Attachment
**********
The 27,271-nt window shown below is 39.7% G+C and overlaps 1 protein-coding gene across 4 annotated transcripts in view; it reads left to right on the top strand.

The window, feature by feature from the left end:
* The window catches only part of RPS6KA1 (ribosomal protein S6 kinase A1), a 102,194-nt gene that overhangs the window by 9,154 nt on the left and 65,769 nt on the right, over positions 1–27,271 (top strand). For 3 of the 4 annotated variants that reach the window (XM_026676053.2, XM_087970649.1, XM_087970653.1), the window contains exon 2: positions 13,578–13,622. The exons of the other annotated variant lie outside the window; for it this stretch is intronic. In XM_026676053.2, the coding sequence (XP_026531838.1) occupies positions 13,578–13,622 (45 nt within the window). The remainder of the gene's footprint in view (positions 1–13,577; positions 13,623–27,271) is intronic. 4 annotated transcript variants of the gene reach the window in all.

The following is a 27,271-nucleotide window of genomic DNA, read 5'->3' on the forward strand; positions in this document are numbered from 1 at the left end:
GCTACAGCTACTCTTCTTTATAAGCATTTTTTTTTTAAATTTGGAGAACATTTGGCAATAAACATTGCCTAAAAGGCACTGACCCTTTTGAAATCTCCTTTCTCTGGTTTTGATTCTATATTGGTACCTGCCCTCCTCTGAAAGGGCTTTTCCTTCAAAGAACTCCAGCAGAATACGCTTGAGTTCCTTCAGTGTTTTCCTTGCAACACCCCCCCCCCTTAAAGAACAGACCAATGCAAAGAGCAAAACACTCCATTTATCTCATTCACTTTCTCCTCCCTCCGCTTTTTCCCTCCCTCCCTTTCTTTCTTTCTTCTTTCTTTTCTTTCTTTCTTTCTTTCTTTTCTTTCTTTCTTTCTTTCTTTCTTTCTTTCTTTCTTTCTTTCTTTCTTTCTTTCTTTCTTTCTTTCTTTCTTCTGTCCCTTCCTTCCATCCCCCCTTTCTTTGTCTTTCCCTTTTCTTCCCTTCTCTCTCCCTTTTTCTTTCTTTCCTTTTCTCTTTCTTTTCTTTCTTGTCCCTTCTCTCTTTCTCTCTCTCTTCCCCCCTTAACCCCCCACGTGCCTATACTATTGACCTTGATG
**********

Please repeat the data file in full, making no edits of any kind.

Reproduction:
The 27,271-nt window shown below is 39.7% G+C and overlaps 1 protein-coding gene across 4 annotated transcripts in view; it reads left to right on the top strand.

The window, feature by feature from the left end:
* The window catches only part of RPS6KA1 (ribosomal protein S6 kinase A1), a 102,194-nt gene that overhangs the window by 9,154 nt on the left and 65,769 nt on the right, over positions 1–27,271 (top strand). For 3 of the 4 annotated variants that reach the window (XM_026676053.2, XM_087970649.1, XM_087970653.1), the window contains exon 2: positions 13,578–13,622. The exons of the other annotated variant lie outside the window; for it this stretch is intronic. In XM_026676053.2, the coding sequence (XP_026531838.1) occupies positions 13,578–13,622 (45 nt within the window). The remainder of the gene's footprint in view (positions 1–13,577; positions 13,623–27,271) is intronic. 4 annotated transcript variants of the gene reach the window in all.

The following is a 27,271-nucleotide window of genomic DNA, read 5'->3' on the forward strand; positions in this document are numbered from 1 at the left end:
GCTACAGCTACTCTTCTTTATAAGCATTTTTTTTTTAAATTTGGAGAACATTTGGCAATAAACATTGCCTAAAAGGCACTGACCCTTTTGAAATCTCCTTTCTCTGGTTTTGATTCTATATTGGTACCTGCCCTCCTCTGAAAGGGCTTTTCCTTCAAAGAACTCCAGCAGAATACGCTTGAGTTCCTTCAGTGTTTTCCTTGCAACACCCCCCCCCCTTAAAGAACAGACCAATGCAAAGAGCAAAACACTCCATTTATCTCATTCACTTTCTCCTCCCTCCGCTTTTTCCCTCCCTCCCTTTCTTTCTTTCTTCTTTCTTTTCTTTCTTTCTTTCTTTCTTTTCTTTCTTTCTTTCTTTCTTTCTTTCTTTCTTTCTTTCTTTCTTTCTTTCTTTCTTTCTTTCTTTCTTTCTTCTGTCCCTTCCTTCCATCCCCCCTTTCTTTGTCTTTCCCTTTTCTTCCCTTCTCTCTCCCTTTTTCTTTCTTTCCTTTTCTCTTTCTTTTCTTTCTTGTCCCTTCTCTCTTTCTCTCTCTCTTCCCCCCTTAACCCCCCACGTGCCTATACTATTGACCTTGATG